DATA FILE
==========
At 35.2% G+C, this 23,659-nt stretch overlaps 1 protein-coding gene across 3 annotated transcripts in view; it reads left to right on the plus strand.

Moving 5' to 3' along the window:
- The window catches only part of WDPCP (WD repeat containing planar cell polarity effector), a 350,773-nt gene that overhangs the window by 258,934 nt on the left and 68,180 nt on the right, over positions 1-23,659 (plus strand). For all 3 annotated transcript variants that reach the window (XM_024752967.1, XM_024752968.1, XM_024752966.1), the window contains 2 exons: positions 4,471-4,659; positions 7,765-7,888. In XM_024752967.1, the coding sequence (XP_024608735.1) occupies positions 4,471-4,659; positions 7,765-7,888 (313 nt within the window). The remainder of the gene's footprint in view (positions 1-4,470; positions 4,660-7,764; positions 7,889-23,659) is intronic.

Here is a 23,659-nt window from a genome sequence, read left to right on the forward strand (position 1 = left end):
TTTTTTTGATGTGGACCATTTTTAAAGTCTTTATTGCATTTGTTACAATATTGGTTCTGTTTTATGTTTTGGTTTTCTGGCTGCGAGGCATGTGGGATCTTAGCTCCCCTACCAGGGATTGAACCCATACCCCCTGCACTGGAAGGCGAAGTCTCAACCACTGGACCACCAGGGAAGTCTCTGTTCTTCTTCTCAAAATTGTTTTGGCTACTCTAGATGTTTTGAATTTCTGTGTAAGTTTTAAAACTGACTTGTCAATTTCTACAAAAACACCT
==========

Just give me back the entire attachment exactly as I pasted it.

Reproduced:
At 35.2% G+C, this 23,659-nt stretch overlaps 1 protein-coding gene across 3 annotated transcripts in view; it reads left to right on the plus strand.

Moving 5' to 3' along the window:
- The window catches only part of WDPCP (WD repeat containing planar cell polarity effector), a 350,773-nt gene that overhangs the window by 258,934 nt on the left and 68,180 nt on the right, over positions 1-23,659 (plus strand). For all 3 annotated transcript variants that reach the window (XM_024752967.1, XM_024752968.1, XM_024752966.1), the window contains 2 exons: positions 4,471-4,659; positions 7,765-7,888. In XM_024752967.1, the coding sequence (XP_024608735.1) occupies positions 4,471-4,659; positions 7,765-7,888 (313 nt within the window). The remainder of the gene's footprint in view (positions 1-4,470; positions 4,660-7,764; positions 7,889-23,659) is intronic.

Here is a 23,659-nt window from a genome sequence, read left to right on the forward strand (position 1 = left end):
TTTTTTTGATGTGGACCATTTTTAAAGTCTTTATTGCATTTGTTACAATATTGGTTCTGTTTTATGTTTTGGTTTTCTGGCTGCGAGGCATGTGGGATCTTAGCTCCCCTACCAGGGATTGAACCCATACCCCCTGCACTGGAAGGCGAAGTCTCAACCACTGGACCACCAGGGAAGTCTCTGTTCTTCTTCTCAAAATTGTTTTGGCTACTCTAGATGTTTTGAATTTCTGTGTAAGTTTTAAAACTGACTTGTCAATTTCTACAAAAACACCT